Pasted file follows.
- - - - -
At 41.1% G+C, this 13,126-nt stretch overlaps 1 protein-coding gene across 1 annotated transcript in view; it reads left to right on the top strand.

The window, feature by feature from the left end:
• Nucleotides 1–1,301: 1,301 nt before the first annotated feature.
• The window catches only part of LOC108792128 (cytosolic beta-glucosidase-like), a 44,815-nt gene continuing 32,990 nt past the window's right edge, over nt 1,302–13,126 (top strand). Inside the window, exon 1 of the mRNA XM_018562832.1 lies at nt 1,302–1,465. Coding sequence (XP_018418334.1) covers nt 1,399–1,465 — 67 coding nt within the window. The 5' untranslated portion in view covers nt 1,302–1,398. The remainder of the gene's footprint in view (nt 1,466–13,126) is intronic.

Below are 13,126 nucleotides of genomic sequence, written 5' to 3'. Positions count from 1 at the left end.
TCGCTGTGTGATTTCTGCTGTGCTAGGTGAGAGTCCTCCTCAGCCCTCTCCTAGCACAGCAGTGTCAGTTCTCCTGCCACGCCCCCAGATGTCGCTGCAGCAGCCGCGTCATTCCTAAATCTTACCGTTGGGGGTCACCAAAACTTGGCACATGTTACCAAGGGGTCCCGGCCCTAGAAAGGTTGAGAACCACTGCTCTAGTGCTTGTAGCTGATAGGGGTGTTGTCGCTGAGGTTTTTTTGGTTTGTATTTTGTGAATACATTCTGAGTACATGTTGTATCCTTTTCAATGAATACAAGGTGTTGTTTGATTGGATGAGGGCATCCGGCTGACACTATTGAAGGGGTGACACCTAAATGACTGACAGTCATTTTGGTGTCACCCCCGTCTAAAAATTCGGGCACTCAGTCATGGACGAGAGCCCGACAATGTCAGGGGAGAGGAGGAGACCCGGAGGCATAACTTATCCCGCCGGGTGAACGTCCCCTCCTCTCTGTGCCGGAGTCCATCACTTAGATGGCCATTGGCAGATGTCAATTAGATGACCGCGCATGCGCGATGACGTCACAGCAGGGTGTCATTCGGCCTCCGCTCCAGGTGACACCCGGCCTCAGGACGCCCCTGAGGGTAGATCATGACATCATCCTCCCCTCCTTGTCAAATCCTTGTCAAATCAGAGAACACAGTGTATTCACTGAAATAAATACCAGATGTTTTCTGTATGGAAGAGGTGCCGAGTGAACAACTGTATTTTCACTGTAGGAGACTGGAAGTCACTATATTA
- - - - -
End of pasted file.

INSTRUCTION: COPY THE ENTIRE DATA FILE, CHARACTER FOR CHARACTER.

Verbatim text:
At 41.1% G+C, this 13,126-nt stretch overlaps 1 protein-coding gene across 1 annotated transcript in view; it reads left to right on the top strand.

The window, feature by feature from the left end:
• Nucleotides 1–1,301: 1,301 nt before the first annotated feature.
• The window catches only part of LOC108792128 (cytosolic beta-glucosidase-like), a 44,815-nt gene continuing 32,990 nt past the window's right edge, over nt 1,302–13,126 (top strand). Inside the window, exon 1 of the mRNA XM_018562832.1 lies at nt 1,302–1,465. Coding sequence (XP_018418334.1) covers nt 1,399–1,465 — 67 coding nt within the window. The 5' untranslated portion in view covers nt 1,302–1,398. The remainder of the gene's footprint in view (nt 1,466–13,126) is intronic.

Below are 13,126 nucleotides of genomic sequence, written 5' to 3'. Positions count from 1 at the left end.
TCGCTGTGTGATTTCTGCTGTGCTAGGTGAGAGTCCTCCTCAGCCCTCTCCTAGCACAGCAGTGTCAGTTCTCCTGCCACGCCCCCAGATGTCGCTGCAGCAGCCGCGTCATTCCTAAATCTTACCGTTGGGGGTCACCAAAACTTGGCACATGTTACCAAGGGGTCCCGGCCCTAGAAAGGTTGAGAACCACTGCTCTAGTGCTTGTAGCTGATAGGGGTGTTGTCGCTGAGGTTTTTTTGGTTTGTATTTTGTGAATACATTCTGAGTACATGTTGTATCCTTTTCAATGAATACAAGGTGTTGTTTGATTGGATGAGGGCATCCGGCTGACACTATTGAAGGGGTGACACCTAAATGACTGACAGTCATTTTGGTGTCACCCCCGTCTAAAAATTCGGGCACTCAGTCATGGACGAGAGCCCGACAATGTCAGGGGAGAGGAGGAGACCCGGAGGCATAACTTATCCCGCCGGGTGAACGTCCCCTCCTCTCTGTGCCGGAGTCCATCACTTAGATGGCCATTGGCAGATGTCAATTAGATGACCGCGCATGCGCGATGACGTCACAGCAGGGTGTCATTCGGCCTCCGCTCCAGGTGACACCCGGCCTCAGGACGCCCCTGAGGGTAGATCATGACATCATCCTCCCCTCCTTGTCAAATCCTTGTCAAATCAGAGAACACAGTGTATTCACTGAAATAAATACCAGATGTTTTCTGTATGGAAGAGGTGCCGAGTGAACAACTGTATTTTCACTGTAGGAGACTGGAAGTCACTATATTA